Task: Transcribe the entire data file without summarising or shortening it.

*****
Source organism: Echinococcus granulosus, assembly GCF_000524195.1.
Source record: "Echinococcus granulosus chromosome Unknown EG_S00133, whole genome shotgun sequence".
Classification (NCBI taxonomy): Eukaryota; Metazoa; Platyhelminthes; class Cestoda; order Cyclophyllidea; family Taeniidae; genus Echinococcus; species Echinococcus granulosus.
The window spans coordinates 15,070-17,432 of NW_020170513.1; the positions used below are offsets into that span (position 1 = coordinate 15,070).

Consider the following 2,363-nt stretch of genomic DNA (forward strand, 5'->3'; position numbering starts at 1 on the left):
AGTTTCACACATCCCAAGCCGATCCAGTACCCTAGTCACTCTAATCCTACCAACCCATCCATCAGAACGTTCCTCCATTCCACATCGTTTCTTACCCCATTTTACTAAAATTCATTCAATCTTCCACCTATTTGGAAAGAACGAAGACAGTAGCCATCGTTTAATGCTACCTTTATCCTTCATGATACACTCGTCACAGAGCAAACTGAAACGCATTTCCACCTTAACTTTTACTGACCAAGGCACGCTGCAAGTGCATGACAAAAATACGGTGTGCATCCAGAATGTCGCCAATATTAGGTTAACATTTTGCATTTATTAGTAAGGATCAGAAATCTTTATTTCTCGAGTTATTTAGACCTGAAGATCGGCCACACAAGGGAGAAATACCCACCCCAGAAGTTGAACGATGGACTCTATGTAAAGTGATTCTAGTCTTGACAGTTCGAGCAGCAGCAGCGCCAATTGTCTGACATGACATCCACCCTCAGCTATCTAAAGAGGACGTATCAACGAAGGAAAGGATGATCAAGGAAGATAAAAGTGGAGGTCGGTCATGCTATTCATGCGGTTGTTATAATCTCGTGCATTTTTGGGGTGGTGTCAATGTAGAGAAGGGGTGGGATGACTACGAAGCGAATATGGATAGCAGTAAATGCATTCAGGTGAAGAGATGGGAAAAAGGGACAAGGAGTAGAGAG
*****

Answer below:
Source organism: Echinococcus granulosus, assembly GCF_000524195.1.
Source record: "Echinococcus granulosus chromosome Unknown EG_S00133, whole genome shotgun sequence".
Classification (NCBI taxonomy): Eukaryota; Metazoa; Platyhelminthes; class Cestoda; order Cyclophyllidea; family Taeniidae; genus Echinococcus; species Echinococcus granulosus.
The window spans coordinates 15,070-17,432 of NW_020170513.1; the positions used below are offsets into that span (position 1 = coordinate 15,070).

Consider the following 2,363-nt stretch of genomic DNA (forward strand, 5'->3'; position numbering starts at 1 on the left):
AGTTTCACACATCCCAAGCCGATCCAGTACCCTAGTCACTCTAATCCTACCAACCCATCCATCAGAACGTTCCTCCATTCCACATCGTTTCTTACCCCATTTTACTAAAATTCATTCAATCTTCCACCTATTTGGAAAGAACGAAGACAGTAGCCATCGTTTAATGCTACCTTTATCCTTCATGATACACTCGTCACAGAGCAAACTGAAACGCATTTCCACCTTAACTTTTACTGACCAAGGCACGCTGCAAGTGCATGACAAAAATACGGTGTGCATCCAGAATGTCGCCAATATTAGGTTAACATTTTGCATTTATTAGTAAGGATCAGAAATCTTTATTTCTCGAGTTATTTAGACCTGAAGATCGGCCACACAAGGGAGAAATACCCACCCCAGAAGTTGAACGATGGACTCTATGTAAAGTGATTCTAGTCTTGACAGTTCGAGCAGCAGCAGCGCCAATTGTCTGACATGACATCCACCCTCAGCTATCTAAAGAGGACGTATCAACGAAGGAAAGGATGATCAAGGAAGATAAAAGTGGAGGTCGGTCATGCTATTCATGCGGTTGTTATAATCTCGTGCATTTTTGGGGTGGTGTCAATGTAGAGAAGGGGTGGGATGACTACGAAGCGAATATGGATAGCAGTAAATGCATTCAGGTGAAGAGATGGGAAAAAGGGACAAGGAGTAGAGAG